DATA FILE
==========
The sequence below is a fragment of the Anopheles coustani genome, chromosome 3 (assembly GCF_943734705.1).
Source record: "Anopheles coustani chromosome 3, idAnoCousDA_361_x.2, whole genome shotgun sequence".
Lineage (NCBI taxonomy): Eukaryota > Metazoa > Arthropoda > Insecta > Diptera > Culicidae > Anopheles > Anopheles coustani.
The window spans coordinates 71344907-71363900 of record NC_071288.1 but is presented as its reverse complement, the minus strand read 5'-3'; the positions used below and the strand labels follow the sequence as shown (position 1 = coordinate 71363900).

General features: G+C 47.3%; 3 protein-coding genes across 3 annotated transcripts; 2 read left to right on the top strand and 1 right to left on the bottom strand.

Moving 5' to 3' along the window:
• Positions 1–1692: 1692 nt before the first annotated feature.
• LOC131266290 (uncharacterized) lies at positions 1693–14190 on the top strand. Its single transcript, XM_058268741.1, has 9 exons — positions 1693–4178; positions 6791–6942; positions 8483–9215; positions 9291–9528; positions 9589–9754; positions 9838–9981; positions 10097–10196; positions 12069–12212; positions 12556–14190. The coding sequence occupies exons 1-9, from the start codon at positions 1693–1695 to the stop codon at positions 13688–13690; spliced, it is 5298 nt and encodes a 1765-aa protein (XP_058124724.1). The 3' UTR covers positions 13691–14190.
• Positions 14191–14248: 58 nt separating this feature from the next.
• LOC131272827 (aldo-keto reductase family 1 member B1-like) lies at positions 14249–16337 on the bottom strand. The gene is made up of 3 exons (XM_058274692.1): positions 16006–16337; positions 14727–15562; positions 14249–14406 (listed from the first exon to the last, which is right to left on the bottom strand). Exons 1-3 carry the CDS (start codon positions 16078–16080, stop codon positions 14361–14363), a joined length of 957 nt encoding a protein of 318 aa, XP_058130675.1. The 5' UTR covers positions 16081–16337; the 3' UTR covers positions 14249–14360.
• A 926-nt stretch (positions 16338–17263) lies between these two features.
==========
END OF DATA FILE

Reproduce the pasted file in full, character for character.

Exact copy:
The sequence below is a fragment of the Anopheles coustani genome, chromosome 3 (assembly GCF_943734705.1).
Source record: "Anopheles coustani chromosome 3, idAnoCousDA_361_x.2, whole genome shotgun sequence".
Lineage (NCBI taxonomy): Eukaryota > Metazoa > Arthropoda > Insecta > Diptera > Culicidae > Anopheles > Anopheles coustani.
The window spans coordinates 71344907-71363900 of record NC_071288.1 but is presented as its reverse complement, the minus strand read 5'-3'; the positions used below and the strand labels follow the sequence as shown (position 1 = coordinate 71363900).

General features: G+C 47.3%; 3 protein-coding genes across 3 annotated transcripts; 2 read left to right on the top strand and 1 right to left on the bottom strand.

Moving 5' to 3' along the window:
• Positions 1–1692: 1692 nt before the first annotated feature.
• LOC131266290 (uncharacterized) lies at positions 1693–14190 on the top strand. Its single transcript, XM_058268741.1, has 9 exons — positions 1693–4178; positions 6791–6942; positions 8483–9215; positions 9291–9528; positions 9589–9754; positions 9838–9981; positions 10097–10196; positions 12069–12212; positions 12556–14190. The coding sequence occupies exons 1-9, from the start codon at positions 1693–1695 to the stop codon at positions 13688–13690; spliced, it is 5298 nt and encodes a 1765-aa protein (XP_058124724.1). The 3' UTR covers positions 13691–14190.
• Positions 14191–14248: 58 nt separating this feature from the next.
• LOC131272827 (aldo-keto reductase family 1 member B1-like) lies at positions 14249–16337 on the bottom strand. The gene is made up of 3 exons (XM_058274692.1): positions 16006–16337; positions 14727–15562; positions 14249–14406 (listed from the first exon to the last, which is right to left on the bottom strand). Exons 1-3 carry the CDS (start codon positions 16078–16080, stop codon positions 14361–14363), a joined length of 957 nt encoding a protein of 318 aa, XP_058130675.1. The 5' UTR covers positions 16081–16337; the 3' UTR covers positions 14249–14360.
• A 926-nt stretch (positions 16338–17263) lies between these two features.